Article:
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Our first 24 hours in Marrakech consisted of: a no show airport shuttle driver which then led to being ripped off by our taxi driver and subsequently the boy who carried our bags while leading us to our riad. Walking through a maze of overcrowded alleys with motor bikes weaving in between pedestrians, with fly-ridden stacks of stinking old sardines for sale on the side of the road. Having our reservation lost by our riad, and then being given a room that had a log of feces floating in the toilet. And last but not least, having our hands hennaed by force in the main square by gypsies. Welcome to Morocco.

In all seriousness, after the culture shock of the first 24 hours wore off, Marrakech became one of our favorite destinations on our trip thus far.

Despite the unappetizing way that meat, fish and produce are sold by street vendors (not refrigerated with dirt being kicked up onto it from the street), Moroccan food is incredibly delicious. Couscous, tagines, lamb, Moroccan soup, root vegetables, figs, honey, and crepes, just to name a few. We quickly became unabashed at being “those” tourist who take pictures of their food. Documenting our meals with photos somehow makes the taste linger longer.

Tagine with lamb, artichoke hearts, olives and preserved lemon rinds

Meat skewers ready to grill at a food stand in Djemaa el Fna Square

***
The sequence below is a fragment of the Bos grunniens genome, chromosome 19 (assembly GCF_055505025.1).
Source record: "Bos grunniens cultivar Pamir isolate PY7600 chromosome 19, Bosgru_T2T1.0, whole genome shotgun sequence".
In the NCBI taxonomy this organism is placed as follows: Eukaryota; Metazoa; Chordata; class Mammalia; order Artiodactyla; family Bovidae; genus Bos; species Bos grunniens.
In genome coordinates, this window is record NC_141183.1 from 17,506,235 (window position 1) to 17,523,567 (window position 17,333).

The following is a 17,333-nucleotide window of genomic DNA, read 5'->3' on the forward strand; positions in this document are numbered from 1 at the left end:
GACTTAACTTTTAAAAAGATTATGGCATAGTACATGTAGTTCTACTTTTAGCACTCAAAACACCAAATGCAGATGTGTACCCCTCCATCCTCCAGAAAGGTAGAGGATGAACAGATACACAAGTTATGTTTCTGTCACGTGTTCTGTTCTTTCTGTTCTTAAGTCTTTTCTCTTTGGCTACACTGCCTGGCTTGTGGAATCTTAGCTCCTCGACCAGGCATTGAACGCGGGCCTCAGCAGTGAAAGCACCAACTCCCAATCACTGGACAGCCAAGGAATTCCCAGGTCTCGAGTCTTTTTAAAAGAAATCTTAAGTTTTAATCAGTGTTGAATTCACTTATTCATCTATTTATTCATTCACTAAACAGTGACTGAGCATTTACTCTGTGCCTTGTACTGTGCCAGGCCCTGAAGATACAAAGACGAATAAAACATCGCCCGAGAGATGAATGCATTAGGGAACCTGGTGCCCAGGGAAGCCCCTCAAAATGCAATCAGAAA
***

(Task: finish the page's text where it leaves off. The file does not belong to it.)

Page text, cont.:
And the mint tea. Oh. My. God. We must have averaged three or four pots per day. As a Muslim country, alcohol is taboo and not widely available (with the exceptions of being available to non-Muslim tourists in select hotels and restaurants). We found that mint tea is consumed in its place, and as ubiquitously as Coors Original at a Rockies game.

Mint tea glasses lined up at Djemaa el Fna Square

Anyone writing about Marrakech will tell you that you must visit the “souk” which is a vast network of shops and walkways. Within this labyrinth of merchants, you can find nearly anything from Nike running shoes to a live goat. Should you chose to venture to Marrakech one day, we suggest you remember these tips to help you survive the onslaught of vendors who, despite their friendly smiles, show very little mercy to unsuspecting tourists.

Tip #1: For your first visit to the souk, don’t bring your money. This will allow you to browse for items you might like to purchase, but prevent you from being persuaded to buy something you have no use or desire for. You can’t buy if you don’t have money.